by Barry Rubin
In its editorial welcoming President Mahmoud Ahmadinejad to
But there's something else going on here of the greatest importance. The editorial speaks of people in the Middle East who are coming together in an alliance rejecting Westernization, artificial borders,
"Syria, Iran and Turkey, with their great peoples and their lively peoples and their rejectionist [the Syrian term for radical and anti-Israel, anti-American [policies are moving toward brotherhood….Welcome, President Ahmadinejad, in Syria."
The Syrian regime is thus publicly trumpeting an Iran-Syria-Turkey alliance. The Turkish government's policy, in theory, is one of getting along with everyone. But while one should not exaggerate how far this has gone—and, of course, this is a Syrian, not a Turkish statement—the fact is that Ankara is now politically as well as geographically much closer to Damascus and Tehran than to Washington DC.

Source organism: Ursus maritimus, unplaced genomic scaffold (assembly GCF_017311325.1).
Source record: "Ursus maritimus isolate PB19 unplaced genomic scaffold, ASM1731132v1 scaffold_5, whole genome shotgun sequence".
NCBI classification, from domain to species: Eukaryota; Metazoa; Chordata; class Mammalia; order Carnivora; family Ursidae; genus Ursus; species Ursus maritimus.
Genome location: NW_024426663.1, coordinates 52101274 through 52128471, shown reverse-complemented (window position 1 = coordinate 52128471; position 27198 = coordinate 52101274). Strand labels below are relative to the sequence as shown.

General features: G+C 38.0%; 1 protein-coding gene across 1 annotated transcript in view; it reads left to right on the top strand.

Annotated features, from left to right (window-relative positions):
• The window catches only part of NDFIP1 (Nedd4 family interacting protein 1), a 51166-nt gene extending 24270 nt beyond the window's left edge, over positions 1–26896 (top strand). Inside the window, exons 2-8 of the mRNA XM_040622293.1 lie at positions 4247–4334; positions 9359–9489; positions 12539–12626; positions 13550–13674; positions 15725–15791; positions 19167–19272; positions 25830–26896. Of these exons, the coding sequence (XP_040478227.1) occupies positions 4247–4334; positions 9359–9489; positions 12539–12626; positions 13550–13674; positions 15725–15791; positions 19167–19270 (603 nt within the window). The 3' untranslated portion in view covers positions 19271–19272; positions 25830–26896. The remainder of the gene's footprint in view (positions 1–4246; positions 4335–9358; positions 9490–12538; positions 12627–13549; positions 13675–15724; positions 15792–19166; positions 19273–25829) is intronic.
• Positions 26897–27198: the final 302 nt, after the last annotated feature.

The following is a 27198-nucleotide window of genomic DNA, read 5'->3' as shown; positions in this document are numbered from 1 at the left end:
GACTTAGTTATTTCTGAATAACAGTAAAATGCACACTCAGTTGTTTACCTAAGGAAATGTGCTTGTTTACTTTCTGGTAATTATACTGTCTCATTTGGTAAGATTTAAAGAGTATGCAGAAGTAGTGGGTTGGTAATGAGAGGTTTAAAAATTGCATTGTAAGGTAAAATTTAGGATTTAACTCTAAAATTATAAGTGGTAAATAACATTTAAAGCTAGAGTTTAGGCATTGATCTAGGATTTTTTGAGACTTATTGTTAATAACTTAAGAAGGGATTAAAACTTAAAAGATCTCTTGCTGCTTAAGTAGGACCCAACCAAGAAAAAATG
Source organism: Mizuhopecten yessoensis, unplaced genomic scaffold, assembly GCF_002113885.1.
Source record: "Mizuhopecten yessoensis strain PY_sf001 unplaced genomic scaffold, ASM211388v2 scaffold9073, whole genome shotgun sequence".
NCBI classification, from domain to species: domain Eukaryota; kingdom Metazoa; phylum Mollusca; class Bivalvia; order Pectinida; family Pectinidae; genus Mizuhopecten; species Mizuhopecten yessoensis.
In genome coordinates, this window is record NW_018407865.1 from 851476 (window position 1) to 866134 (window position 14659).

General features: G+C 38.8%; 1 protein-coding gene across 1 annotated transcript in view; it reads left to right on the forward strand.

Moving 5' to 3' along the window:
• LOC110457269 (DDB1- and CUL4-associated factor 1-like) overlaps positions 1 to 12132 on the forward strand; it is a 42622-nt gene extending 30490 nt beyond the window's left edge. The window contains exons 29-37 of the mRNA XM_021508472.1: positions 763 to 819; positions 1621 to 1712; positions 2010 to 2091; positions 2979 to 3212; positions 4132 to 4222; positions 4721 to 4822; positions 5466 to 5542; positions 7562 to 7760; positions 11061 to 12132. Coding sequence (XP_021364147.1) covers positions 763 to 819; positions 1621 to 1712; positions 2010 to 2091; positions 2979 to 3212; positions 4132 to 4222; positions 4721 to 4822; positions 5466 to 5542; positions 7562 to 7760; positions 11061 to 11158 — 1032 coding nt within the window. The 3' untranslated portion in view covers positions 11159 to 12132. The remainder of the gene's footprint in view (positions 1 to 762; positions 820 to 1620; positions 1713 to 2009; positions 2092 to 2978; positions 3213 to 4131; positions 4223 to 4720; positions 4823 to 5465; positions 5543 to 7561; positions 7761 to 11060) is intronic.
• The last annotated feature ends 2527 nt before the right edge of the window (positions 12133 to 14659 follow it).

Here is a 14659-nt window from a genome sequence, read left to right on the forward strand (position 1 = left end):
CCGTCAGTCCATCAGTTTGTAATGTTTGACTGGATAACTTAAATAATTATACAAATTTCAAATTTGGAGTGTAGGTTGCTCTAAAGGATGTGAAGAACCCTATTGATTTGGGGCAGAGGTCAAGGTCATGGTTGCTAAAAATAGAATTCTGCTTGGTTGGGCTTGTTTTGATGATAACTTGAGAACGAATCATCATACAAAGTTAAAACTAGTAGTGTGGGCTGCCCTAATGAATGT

Incidentally, Syrian dictator Bashar al-Asad laughed at the
Barry Rubin is director of the Global Research in International Affairs (GLORIA) Center and editor of the Middle East Review of International Affairs (MERIA) Journal.
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